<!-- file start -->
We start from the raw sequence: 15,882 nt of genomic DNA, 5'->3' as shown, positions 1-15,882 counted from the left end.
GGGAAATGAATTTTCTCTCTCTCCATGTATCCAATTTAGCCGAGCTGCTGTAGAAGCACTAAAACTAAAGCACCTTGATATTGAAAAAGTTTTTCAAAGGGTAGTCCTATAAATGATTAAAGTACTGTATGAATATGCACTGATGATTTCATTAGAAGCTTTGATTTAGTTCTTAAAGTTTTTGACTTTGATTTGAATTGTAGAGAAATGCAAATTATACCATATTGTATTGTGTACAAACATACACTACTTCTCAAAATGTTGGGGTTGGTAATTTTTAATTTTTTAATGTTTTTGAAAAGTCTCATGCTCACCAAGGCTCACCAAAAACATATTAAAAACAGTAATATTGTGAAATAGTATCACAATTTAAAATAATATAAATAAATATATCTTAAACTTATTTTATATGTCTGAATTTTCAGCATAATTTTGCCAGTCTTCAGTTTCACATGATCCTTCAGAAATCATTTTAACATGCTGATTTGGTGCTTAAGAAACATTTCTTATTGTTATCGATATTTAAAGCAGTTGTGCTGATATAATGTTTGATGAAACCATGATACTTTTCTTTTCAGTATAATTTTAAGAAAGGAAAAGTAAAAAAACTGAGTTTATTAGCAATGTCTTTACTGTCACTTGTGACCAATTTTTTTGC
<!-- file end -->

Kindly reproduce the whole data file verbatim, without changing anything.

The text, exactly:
We start from the raw sequence: 15,882 nt of genomic DNA, 5'->3' as shown, positions 1-15,882 counted from the left end.
GGGAAATGAATTTTCTCTCTCTCCATGTATCCAATTTAGCCGAGCTGCTGTAGAAGCACTAAAACTAAAGCACCTTGATATTGAAAAAGTTTTTCAAAGGGTAGTCCTATAAATGATTAAAGTACTGTATGAATATGCACTGATGATTTCATTAGAAGCTTTGATTTAGTTCTTAAAGTTTTTGACTTTGATTTGAATTGTAGAGAAATGCAAATTATACCATATTGTATTGTGTACAAACATACACTACTTCTCAAAATGTTGGGGTTGGTAATTTTTAATTTTTTAATGTTTTTGAAAAGTCTCATGCTCACCAAGGCTCACCAAAAACATATTAAAAACAGTAATATTGTGAAATAGTATCACAATTTAAAATAATATAAATAAATATATCTTAAACTTATTTTATATGTCTGAATTTTCAGCATAATTTTGCCAGTCTTCAGTTTCACATGATCCTTCAGAAATCATTTTAACATGCTGATTTGGTGCTTAAGAAACATTTCTTATTGTTATCGATATTTAAAGCAGTTGTGCTGATATAATGTTTGATGAAACCATGATACTTTTCTTTTCAGTATAATTTTAAGAAAGGAAAAGTAAAAAAACTGAGTTTATTAGCAATGTCTTTACTGTCACTTGTGACCAATTTTTTTGC